Russian chill hits Zurich in October

SwitzerlandSwitzerland Beethoven, Tchaikovsky, Tchaikovsky Symphony Orchestra Moscow, Vladimir Fedoseyev (conductor), Teo Gheorghiu (piano),  Tonhalle, Zurich, 27.10.2012 (JR)

Beethoven: Overture Leonore No. 3
Piano Concerto No. 1
Tchaikovsky: ““Manfred” Symphony

Vladimir Fedoseyev Courtesy; Tchaikovsky Symphony Orchestra

The Tchaikovsky Symphony Orchestra Moscow appropriately came to Zurich bringing a pre-winter chill and a deluge of snow with them. The concert was financed by Swiss retail giant Migros (a sort of Swiss Sainsbury’s) who have as their aim the promotion of young Swiss talent and bringing foreign orchestras to tour around the principal Swiss cities.

I still cannot get used to this orchestra’s “new” name redolent of the Albert Hall (outside the Proms season) on a Saturday night with live cannons. Before 1994 they were the much respected Moscow Radio Symphony Orchestra and were fortunate to have Gennadi Rozhdestventsky as their Principal Conductor for many years. Since 1974 the orchestra has been under the baton of Vladimir Fedoseyev.

The first half evening’s concert was devoted to Beethoven. The rather stereotypically dour-looking Russians gave a gutsy performance of Leonore No. 3; despite some rough edges, and Beethoven sounding like Tchaikovsky at times, they gave more than a commendable performance and certainly pleased the crowd. The off-stage trumpet was, sadly, virtually inaudible. Did someone forget to open a door?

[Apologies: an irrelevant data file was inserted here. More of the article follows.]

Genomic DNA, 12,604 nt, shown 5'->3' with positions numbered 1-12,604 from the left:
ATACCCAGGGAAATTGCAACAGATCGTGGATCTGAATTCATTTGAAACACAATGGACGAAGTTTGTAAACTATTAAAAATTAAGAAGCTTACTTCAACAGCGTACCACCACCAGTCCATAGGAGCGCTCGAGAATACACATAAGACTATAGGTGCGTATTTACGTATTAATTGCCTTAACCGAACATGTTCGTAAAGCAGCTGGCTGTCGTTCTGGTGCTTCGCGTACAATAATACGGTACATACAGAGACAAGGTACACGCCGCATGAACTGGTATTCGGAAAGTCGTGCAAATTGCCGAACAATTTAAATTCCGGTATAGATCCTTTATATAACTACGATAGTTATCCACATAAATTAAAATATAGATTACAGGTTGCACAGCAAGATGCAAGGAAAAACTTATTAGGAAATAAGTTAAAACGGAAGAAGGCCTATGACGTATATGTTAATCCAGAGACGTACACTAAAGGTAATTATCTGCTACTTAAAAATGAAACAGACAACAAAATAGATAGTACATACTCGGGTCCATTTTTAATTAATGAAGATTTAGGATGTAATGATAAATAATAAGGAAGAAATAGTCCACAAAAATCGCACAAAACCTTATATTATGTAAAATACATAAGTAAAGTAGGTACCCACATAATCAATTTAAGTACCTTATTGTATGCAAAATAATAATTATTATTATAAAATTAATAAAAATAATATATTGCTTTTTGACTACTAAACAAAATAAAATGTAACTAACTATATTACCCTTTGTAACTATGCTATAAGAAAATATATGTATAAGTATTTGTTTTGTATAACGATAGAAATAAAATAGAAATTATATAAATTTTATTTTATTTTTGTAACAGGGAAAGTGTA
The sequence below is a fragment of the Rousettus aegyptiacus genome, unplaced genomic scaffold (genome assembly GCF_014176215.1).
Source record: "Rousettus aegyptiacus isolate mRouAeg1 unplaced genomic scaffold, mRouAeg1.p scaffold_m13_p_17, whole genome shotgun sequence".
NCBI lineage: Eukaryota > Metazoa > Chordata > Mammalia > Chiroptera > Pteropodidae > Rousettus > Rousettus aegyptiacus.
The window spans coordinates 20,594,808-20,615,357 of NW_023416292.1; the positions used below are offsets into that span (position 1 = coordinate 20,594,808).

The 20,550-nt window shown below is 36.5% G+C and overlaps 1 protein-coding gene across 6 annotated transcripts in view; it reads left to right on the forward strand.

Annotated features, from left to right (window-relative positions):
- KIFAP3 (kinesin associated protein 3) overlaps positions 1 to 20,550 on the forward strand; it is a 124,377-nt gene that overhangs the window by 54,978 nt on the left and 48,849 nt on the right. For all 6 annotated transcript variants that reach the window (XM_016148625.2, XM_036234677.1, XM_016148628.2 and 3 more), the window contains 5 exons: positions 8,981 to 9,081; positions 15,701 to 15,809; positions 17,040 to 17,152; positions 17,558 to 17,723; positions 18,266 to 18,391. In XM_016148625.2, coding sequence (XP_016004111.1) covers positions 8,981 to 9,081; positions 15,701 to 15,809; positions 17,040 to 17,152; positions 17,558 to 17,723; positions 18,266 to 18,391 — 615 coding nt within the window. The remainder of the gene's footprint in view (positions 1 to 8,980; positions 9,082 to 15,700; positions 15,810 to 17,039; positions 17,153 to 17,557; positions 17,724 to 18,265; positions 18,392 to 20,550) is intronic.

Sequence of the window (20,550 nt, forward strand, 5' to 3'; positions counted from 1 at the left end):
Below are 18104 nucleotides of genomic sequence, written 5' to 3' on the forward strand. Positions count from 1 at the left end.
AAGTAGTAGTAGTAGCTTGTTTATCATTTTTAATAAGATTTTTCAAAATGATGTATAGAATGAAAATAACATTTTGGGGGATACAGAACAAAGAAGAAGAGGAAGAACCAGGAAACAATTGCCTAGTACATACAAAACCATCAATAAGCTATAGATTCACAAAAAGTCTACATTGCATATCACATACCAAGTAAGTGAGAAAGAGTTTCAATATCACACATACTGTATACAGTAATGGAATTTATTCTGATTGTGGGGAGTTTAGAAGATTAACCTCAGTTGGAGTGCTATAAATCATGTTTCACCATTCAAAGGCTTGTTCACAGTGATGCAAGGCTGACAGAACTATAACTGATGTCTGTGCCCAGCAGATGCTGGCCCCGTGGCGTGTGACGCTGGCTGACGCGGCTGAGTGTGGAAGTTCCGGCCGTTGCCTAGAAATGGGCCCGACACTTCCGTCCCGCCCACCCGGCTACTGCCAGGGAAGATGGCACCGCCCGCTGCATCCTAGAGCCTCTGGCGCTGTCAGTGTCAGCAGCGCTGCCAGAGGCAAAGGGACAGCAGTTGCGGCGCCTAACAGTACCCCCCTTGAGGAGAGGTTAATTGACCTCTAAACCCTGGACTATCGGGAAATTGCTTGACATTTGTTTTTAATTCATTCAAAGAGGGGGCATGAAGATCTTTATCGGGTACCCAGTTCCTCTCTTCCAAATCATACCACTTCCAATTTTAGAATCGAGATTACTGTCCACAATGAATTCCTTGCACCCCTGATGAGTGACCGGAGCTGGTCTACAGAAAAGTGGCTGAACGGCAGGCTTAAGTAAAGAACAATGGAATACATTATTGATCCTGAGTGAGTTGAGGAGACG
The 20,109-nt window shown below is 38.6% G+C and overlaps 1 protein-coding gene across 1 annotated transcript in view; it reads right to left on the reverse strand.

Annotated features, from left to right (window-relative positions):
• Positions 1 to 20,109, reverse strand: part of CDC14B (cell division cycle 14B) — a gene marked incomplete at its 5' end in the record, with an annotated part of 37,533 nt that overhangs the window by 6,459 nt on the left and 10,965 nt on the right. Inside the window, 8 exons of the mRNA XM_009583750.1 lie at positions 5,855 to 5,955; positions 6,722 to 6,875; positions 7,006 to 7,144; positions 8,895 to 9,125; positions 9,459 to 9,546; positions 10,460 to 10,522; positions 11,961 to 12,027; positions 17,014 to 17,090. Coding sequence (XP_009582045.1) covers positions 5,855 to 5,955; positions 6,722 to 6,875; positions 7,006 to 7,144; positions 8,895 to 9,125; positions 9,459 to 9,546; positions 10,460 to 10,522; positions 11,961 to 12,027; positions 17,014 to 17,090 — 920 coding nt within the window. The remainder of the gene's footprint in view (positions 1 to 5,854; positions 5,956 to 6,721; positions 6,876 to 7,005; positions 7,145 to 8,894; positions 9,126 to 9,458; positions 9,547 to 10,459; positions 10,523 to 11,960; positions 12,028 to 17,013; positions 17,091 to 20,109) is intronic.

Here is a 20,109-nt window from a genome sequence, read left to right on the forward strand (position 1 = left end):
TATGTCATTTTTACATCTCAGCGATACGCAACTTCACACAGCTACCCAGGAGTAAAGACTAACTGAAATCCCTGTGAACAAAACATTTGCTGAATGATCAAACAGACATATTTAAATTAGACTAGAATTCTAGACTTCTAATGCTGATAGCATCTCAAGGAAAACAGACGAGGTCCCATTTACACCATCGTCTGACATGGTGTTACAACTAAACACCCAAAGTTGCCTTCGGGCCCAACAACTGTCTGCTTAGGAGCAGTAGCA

Beethoven’s First Piano Concerto was then performed by Teo Gheorgiou, 20 years old, born in Zurich, who not unnaturally seemed stiff and nervous at times and occasionally failed to imbue the music with much character. There was however no doubting his technical ability, right from the very first nimble and nuanced entries, but the performance as a whole was competent rather than inspired. The Russian orchestra with its less than mellow woodwind failed to sound quite like the right accompanists.

After the interval the sound of the orchestra was, however, ideal for the ”ManfredSymphony and they clearly knew the work like the back of their hands. Based on a poem by Lord Byron (“mad, bad and dangerous to know” according to his second wife) Tchaikovsky wrote this piece upon urging by Balakirev. Tchaikovsky did not, in the end, much like it and many critics and musicologists have highlighted its failings. The impressive end of the first movement took away the audience’s breath (the tub-thumping young timpanist was particularly eye-catching), but that’s the best part of the symphony over. The second movement, where Manfred meets an Alpine fairy next to a waterfall, is delicate and charming, but the third movement, an Andante, lacks any memorable melodies, and the wild unbridled Finale where Manfred meets his death in the underworld, allegro con fuoco, more or less repeats with a crash bang and a wallop the very tune from the first movement. It was all good family fun and the audience’s partial ovation was well rewarded with two entertaining encores.

John Rhodes